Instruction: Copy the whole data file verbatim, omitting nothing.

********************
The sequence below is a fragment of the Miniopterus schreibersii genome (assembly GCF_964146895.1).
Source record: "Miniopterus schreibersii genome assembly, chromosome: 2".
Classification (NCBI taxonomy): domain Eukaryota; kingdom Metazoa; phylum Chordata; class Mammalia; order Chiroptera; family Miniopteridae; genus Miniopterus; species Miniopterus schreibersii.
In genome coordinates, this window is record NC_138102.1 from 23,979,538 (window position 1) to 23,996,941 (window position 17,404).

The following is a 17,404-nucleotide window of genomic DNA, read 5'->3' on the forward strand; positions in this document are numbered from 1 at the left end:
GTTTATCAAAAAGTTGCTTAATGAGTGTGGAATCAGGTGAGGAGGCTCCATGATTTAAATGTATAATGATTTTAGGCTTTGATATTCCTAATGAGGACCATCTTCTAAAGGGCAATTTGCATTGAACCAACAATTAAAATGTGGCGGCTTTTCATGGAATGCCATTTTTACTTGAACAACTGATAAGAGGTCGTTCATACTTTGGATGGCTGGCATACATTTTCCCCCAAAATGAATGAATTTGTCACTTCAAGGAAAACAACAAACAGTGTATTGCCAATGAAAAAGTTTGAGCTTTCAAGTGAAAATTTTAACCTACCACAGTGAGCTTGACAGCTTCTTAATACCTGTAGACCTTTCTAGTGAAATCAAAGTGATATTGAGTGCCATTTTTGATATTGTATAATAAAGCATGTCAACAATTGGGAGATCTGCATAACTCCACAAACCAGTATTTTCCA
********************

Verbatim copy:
The sequence below is a fragment of the Miniopterus schreibersii genome (assembly GCF_964146895.1).
Source record: "Miniopterus schreibersii genome assembly, chromosome: 2".
Classification (NCBI taxonomy): domain Eukaryota; kingdom Metazoa; phylum Chordata; class Mammalia; order Chiroptera; family Miniopteridae; genus Miniopterus; species Miniopterus schreibersii.
In genome coordinates, this window is record NC_138102.1 from 23,979,538 (window position 1) to 23,996,941 (window position 17,404).

The following is a 17,404-nucleotide window of genomic DNA, read 5'->3' on the forward strand; positions in this document are numbered from 1 at the left end:
GTTTATCAAAAAGTTGCTTAATGAGTGTGGAATCAGGTGAGGAGGCTCCATGATTTAAATGTATAATGATTTTAGGCTTTGATATTCCTAATGAGGACCATCTTCTAAAGGGCAATTTGCATTGAACCAACAATTAAAATGTGGCGGCTTTTCATGGAATGCCATTTTTACTTGAACAACTGATAAGAGGTCGTTCATACTTTGGATGGCTGGCATACATTTTCCCCCAAAATGAATGAATTTGTCACTTCAAGGAAAACAACAAACAGTGTATTGCCAATGAAAAAGTTTGAGCTTTCAAGTGAAAATTTTAACCTACCACAGTGAGCTTGACAGCTTCTTAATACCTGTAGACCTTTCTAGTGAAATCAAAGTGATATTGAGTGCCATTTTTGATATTGTATAATAAAGCATGTCAACAATTGGGAGATCTGCATAACTCCACAAACCAGTATTTTCCA